1. “…many of the modern churches are screwed.” Yes, you said it, and yes, it is true.

        MOST (not all) of today’s brick-and-mortar churches are caught up in a man-made system that started in the fourth century. The house churches that were relationship-based were replaced by grand auditoriums well-suited for great orators. And the high holy place of the church became the pulpit, and young men who wanted to grow up to serve the Lord were told that they needed to pay tuition and listen to professors for years so that they, too, could become orators who produce the right kind of lecture series to keep the people coming and listening and putting their money in the offering while sitting in their seats, not interacting with others, not making disciples, not doing the works of God, but satisfied that they are fulfilling their spiritual duty because they listened to someone else talk about Christianity. How repugnant! How Satan cackles with glee to see the impotence of our churches. We have been so duped!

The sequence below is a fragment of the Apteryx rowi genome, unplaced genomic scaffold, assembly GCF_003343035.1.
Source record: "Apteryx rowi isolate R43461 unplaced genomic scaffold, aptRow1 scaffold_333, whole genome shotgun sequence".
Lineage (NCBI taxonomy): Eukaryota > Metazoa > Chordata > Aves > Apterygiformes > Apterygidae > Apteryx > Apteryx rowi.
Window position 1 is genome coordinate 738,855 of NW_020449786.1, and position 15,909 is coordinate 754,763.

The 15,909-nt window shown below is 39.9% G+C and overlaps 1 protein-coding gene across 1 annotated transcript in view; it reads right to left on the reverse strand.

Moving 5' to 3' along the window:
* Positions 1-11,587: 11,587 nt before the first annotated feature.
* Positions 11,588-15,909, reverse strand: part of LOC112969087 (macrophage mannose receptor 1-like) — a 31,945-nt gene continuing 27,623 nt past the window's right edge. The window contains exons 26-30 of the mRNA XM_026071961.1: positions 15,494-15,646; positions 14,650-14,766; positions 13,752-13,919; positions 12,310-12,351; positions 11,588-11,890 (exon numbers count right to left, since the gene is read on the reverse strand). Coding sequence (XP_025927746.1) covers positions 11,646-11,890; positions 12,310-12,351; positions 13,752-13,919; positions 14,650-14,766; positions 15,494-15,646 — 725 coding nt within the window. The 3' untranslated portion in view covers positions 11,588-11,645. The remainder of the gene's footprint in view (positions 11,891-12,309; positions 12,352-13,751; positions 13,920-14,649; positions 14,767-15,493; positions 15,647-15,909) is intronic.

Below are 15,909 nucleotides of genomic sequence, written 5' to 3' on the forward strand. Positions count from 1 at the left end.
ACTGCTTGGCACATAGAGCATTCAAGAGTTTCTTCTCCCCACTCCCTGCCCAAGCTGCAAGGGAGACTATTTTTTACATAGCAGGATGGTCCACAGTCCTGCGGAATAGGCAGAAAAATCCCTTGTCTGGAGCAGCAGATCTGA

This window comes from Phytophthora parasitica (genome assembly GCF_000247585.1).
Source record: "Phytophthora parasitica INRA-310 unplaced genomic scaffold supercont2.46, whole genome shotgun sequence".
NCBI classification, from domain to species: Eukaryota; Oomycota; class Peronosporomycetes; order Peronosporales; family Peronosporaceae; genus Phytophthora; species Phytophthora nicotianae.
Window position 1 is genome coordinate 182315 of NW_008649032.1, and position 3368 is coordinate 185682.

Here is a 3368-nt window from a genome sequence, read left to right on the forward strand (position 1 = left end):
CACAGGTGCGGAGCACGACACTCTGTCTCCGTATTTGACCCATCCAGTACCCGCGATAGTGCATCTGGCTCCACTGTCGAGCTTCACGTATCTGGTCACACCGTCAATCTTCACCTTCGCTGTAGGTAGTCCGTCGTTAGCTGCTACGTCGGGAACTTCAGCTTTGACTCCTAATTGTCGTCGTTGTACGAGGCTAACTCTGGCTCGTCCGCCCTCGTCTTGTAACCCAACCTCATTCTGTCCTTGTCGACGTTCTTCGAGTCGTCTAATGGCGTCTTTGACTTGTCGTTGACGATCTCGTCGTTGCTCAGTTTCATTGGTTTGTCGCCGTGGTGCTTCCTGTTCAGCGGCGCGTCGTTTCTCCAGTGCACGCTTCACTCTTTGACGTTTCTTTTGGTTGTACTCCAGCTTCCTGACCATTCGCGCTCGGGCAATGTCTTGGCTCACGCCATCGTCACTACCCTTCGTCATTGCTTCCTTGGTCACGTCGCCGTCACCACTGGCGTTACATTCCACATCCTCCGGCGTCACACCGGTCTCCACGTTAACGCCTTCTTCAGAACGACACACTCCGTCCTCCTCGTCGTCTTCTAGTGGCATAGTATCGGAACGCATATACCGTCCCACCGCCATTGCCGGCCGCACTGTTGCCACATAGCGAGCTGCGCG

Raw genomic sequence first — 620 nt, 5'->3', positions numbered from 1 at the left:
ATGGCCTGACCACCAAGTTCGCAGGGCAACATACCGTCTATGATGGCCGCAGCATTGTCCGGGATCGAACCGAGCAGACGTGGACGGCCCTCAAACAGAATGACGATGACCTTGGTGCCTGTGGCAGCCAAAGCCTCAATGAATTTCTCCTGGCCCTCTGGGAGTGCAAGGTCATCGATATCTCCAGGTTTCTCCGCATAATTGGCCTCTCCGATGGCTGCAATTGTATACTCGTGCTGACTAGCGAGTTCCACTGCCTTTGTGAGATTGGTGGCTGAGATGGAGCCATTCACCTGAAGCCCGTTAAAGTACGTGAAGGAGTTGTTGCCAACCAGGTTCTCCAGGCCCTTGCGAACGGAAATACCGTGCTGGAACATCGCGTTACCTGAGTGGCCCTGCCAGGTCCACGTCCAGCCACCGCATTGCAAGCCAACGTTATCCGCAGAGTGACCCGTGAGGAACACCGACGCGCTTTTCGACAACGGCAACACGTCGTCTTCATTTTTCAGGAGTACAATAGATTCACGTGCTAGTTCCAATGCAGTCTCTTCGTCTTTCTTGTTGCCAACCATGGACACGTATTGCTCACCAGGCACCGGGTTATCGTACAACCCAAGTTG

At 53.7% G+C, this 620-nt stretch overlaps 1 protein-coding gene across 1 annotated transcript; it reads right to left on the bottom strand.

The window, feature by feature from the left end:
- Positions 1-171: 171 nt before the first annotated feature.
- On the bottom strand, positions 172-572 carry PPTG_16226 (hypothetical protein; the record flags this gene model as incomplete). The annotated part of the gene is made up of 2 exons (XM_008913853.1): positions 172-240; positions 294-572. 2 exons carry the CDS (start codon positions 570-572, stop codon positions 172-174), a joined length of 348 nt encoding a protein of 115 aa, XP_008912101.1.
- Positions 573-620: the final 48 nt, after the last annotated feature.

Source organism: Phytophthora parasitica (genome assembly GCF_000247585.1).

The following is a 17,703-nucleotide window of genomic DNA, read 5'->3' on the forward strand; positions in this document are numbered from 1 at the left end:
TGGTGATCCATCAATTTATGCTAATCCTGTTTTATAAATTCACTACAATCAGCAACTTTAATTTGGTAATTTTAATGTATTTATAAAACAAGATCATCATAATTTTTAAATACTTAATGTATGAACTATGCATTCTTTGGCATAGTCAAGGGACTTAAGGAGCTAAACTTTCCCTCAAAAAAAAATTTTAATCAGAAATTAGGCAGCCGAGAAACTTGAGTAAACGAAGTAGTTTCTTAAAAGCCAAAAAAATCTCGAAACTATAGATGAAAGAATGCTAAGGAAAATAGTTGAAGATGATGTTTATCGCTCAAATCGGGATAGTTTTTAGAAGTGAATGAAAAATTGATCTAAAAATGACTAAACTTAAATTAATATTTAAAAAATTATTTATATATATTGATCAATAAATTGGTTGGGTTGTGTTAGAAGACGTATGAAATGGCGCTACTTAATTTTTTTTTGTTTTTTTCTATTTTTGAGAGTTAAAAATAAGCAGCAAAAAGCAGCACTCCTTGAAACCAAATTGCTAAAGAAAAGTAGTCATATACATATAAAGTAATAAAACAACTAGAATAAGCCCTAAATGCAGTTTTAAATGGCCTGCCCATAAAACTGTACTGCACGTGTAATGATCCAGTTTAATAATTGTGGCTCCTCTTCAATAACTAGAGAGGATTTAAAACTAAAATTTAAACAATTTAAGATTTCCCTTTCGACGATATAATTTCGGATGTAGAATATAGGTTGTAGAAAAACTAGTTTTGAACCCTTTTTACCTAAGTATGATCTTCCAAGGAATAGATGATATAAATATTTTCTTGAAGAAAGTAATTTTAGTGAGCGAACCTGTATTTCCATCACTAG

Yes, thank you, Nicole, the key is certainly discipleship. That was Jesus’ method and that was Jesus’ command to us and how many of us are doing it???

        Let me propose that both you and Donald are right. The Bible does not refer to the discipleship relationship as father/son. But Paul does describe his tender care for others in the church “as a nursing mother tenderly cares for her own children” (1 Thes 2:7) and “we were exhorting and encouraging and imploring each one of you as a father would his own children” (1 Thes 2:11) There is most certainly a cost of making disciples, because if you are doing it right, “we were well-pleased to impart to you not only the gospel of God but also our own lives, because you had become very dear to us.” (1 Thes 2:8) Discipleship is much like parenting. It requires a lot of time and effort and investment and often at the most inconvenient times. But the joy of producing a real Christ-follower is very close to the joy of raising godly children. Nothing beats it. And we look forward to seeing our children (both physical and spiritual) raising up grandchildren, teaching the things which we have imparted to them.